So you are saying they can get to the PASE command line interface from
an application. We would not get a CFP message as we would in RPGLE and
have the application stop running. I think I am going to write my own
DNS server in RPGLE. Just think use the native DB to store your DNS
entries. Sounds like a fun project to play with in my spare time.
(Like I have any.)

Chris Bipes
Director of Information Services
CrossCheck, Inc.

-----Original Message-----
From: midrange-l-bounces@xxxxxxxxxxxx
[mailto:midrange-l-bounces@xxxxxxxxxxxx] On Behalf Of Patrick Botz
Sent: Tuesday, October 23, 2007 8:55 AM
To: Midrange Systems Technical Discussion
Subject: RE: DB2UDB hack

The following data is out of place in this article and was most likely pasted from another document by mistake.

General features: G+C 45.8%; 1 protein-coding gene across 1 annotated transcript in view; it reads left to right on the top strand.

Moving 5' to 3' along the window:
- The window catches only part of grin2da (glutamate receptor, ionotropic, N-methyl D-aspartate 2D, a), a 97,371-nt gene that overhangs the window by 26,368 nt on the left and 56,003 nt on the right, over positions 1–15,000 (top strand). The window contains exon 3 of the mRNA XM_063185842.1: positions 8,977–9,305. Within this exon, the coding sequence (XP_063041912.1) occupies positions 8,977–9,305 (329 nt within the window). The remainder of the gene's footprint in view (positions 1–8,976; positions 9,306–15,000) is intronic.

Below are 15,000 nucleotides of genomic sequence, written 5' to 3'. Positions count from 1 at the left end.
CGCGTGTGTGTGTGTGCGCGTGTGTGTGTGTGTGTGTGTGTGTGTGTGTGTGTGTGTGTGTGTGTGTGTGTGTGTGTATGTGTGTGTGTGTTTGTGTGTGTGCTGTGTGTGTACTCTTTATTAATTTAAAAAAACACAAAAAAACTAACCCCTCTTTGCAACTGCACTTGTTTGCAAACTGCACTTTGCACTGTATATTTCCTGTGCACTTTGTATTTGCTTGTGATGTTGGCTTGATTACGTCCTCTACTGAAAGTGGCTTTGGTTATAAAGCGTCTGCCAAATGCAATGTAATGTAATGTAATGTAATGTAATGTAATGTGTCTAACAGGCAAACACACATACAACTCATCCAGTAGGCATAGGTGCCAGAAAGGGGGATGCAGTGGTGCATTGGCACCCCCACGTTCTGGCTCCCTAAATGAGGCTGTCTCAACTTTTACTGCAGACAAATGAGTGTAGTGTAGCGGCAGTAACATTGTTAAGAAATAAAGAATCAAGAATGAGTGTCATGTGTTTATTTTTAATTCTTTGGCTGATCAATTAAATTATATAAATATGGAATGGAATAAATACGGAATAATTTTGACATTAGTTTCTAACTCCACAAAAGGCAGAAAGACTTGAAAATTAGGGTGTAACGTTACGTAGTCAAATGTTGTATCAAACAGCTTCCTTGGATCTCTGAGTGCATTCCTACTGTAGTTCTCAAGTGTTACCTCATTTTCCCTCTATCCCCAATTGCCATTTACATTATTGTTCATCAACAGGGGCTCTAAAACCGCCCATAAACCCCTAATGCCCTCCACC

They would have the rights of whatever userID under which the PASE
application being attacked is running. If this profile had *ALLOBJ
security, they could do anything they wanted on the entire system, not
just in the PASE environment (PASE was designed to allow calls to native

i5/OS stuff). But even just using standard Unix file system commands
(e.g. ls, cat, cp, rm, etc...), they could manipulate most of the data
on
the machine.

midrange-l-bounces@xxxxxxxxxxxx wrote on 10/22/2007 06:01:22 PM:

My question is this, if a successful PASE buffer overflow is
accomplished under i5/OS, what can the hacker hope to accomplish?
What
rights would they have to the rest of the system?


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